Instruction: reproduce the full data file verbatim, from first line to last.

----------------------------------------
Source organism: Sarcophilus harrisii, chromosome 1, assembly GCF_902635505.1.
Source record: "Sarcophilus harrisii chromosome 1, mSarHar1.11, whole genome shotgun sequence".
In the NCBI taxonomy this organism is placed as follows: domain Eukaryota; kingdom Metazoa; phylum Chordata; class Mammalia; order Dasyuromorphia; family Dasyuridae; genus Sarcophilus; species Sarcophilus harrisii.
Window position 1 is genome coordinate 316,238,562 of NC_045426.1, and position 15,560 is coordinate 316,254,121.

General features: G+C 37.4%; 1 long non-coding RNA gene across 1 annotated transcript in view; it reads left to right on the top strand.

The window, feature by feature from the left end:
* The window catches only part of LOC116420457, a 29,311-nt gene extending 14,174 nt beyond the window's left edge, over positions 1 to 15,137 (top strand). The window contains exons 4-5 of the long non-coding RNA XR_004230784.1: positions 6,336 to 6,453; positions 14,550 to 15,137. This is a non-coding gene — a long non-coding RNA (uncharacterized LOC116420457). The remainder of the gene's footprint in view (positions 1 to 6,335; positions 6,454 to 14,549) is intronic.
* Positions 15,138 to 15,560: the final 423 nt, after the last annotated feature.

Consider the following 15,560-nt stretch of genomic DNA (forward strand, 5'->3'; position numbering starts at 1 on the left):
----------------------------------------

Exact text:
Source organism: Sarcophilus harrisii, chromosome 1, assembly GCF_902635505.1.
Source record: "Sarcophilus harrisii chromosome 1, mSarHar1.11, whole genome shotgun sequence".
In the NCBI taxonomy this organism is placed as follows: domain Eukaryota; kingdom Metazoa; phylum Chordata; class Mammalia; order Dasyuromorphia; family Dasyuridae; genus Sarcophilus; species Sarcophilus harrisii.
Window position 1 is genome coordinate 316,238,562 of NC_045426.1, and position 15,560 is coordinate 316,254,121.

General features: G+C 37.4%; 1 long non-coding RNA gene across 1 annotated transcript in view; it reads left to right on the top strand.

The window, feature by feature from the left end:
* The window catches only part of LOC116420457, a 29,311-nt gene extending 14,174 nt beyond the window's left edge, over positions 1 to 15,137 (top strand). The window contains exons 4-5 of the long non-coding RNA XR_004230784.1: positions 6,336 to 6,453; positions 14,550 to 15,137. This is a non-coding gene — a long non-coding RNA (uncharacterized LOC116420457). The remainder of the gene's footprint in view (positions 1 to 6,335; positions 6,454 to 14,549) is intronic.
* Positions 15,138 to 15,560: the final 423 nt, after the last annotated feature.

Consider the following 15,560-nt stretch of genomic DNA (forward strand, 5'->3'; position numbering starts at 1 on the left):